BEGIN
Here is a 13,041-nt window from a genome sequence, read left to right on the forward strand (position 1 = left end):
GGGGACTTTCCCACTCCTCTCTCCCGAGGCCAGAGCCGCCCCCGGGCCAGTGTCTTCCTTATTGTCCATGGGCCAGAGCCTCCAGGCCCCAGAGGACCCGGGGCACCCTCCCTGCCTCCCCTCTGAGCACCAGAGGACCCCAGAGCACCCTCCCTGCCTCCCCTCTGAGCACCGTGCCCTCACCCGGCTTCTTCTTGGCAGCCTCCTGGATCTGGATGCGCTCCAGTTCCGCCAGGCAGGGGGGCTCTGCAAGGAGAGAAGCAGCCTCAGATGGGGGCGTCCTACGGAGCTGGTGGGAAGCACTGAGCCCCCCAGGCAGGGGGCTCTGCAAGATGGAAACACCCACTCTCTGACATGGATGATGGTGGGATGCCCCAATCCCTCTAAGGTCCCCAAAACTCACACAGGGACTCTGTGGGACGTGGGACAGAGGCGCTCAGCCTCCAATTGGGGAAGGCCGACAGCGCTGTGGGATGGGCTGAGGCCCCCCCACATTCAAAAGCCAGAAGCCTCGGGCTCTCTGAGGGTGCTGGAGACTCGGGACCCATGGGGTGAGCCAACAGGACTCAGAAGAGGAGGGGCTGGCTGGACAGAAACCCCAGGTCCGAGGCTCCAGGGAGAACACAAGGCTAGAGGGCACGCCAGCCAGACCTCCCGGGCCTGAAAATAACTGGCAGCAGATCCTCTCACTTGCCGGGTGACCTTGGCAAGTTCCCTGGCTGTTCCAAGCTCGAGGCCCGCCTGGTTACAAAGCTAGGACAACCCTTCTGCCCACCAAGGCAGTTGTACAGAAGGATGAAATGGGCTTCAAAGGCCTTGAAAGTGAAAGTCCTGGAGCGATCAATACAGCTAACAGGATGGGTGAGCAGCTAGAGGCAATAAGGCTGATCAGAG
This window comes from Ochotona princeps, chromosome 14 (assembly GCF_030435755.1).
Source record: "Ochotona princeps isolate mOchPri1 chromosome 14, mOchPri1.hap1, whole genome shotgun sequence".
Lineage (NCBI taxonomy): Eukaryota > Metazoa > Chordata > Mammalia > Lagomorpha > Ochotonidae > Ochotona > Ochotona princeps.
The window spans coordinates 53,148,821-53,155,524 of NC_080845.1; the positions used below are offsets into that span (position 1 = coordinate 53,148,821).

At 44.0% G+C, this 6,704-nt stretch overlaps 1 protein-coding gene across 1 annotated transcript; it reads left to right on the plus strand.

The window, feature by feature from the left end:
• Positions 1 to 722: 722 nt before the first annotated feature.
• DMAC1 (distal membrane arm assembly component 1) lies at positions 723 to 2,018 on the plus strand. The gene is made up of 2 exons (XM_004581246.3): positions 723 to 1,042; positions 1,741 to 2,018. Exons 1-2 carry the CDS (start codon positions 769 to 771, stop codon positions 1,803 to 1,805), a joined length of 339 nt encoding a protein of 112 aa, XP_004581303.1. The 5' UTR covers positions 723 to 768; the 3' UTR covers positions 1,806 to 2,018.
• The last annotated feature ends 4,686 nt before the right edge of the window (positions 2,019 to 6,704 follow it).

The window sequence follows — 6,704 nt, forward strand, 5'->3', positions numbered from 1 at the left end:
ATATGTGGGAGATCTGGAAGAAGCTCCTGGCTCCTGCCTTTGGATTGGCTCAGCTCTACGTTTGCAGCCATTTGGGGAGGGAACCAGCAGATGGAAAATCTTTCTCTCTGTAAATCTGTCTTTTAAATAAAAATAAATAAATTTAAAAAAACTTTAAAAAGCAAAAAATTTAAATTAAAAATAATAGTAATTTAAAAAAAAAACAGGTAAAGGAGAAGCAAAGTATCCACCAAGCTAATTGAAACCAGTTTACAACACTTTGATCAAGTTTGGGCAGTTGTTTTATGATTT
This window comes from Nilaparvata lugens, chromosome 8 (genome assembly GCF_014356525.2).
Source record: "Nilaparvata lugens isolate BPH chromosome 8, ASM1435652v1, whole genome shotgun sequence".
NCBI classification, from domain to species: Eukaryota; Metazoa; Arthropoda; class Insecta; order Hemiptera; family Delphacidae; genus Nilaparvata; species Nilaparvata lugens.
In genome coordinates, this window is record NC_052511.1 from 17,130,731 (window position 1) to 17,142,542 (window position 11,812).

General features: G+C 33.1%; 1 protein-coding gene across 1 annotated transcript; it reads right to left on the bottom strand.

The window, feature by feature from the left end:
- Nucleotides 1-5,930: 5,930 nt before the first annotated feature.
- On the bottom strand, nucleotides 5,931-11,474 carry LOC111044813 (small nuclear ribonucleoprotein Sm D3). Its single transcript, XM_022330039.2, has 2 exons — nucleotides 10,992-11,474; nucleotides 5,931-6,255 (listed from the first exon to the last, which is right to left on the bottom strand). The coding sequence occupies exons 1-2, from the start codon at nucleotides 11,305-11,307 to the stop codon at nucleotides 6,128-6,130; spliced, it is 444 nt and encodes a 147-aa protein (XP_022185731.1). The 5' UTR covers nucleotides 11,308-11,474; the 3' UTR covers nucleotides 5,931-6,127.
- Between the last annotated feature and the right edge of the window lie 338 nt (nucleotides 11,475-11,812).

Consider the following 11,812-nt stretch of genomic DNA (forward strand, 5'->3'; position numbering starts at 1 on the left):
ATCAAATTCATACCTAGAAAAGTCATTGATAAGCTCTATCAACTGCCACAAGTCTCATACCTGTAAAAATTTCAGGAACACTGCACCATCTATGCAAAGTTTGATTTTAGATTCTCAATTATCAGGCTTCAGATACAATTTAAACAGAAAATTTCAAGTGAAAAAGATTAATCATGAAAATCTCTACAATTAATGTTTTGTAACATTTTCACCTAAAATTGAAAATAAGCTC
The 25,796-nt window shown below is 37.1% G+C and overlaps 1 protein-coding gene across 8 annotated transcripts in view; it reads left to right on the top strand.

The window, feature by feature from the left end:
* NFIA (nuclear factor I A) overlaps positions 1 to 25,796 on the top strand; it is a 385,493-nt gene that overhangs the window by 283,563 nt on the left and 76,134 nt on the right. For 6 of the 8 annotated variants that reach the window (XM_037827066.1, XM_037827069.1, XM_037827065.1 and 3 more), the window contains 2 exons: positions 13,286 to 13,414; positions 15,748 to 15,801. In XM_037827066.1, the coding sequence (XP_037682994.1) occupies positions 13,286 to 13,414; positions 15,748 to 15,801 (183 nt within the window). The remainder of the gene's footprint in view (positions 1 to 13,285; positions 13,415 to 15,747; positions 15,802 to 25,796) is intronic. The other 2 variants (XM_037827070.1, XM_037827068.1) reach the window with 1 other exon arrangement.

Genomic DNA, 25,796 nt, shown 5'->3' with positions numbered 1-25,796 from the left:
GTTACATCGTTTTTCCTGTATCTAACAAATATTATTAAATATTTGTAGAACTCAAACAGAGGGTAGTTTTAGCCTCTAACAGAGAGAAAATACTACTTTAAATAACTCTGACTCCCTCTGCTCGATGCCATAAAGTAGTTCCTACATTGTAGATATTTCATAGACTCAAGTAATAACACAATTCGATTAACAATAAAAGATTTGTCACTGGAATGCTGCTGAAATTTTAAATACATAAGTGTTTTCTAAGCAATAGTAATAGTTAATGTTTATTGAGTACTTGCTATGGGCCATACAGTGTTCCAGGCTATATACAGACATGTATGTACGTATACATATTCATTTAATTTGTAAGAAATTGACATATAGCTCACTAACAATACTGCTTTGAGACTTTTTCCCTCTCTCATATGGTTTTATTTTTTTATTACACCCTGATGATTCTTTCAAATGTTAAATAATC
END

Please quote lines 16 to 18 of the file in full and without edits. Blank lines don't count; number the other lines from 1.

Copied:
NCBI classification, from domain to species: Eukaryota; Metazoa; Arthropoda; class Insecta; order Hemiptera; family Delphacidae; genus Nilaparvata; species Nilaparvata lugens.
In genome coordinates, this window is record NC_052511.1 from 17,130,731 (window position 1) to 17,142,542 (window position 11,812).

General features: G+C 33.1%; 1 protein-coding gene across 1 annotated transcript; it reads right to left on the bottom strand.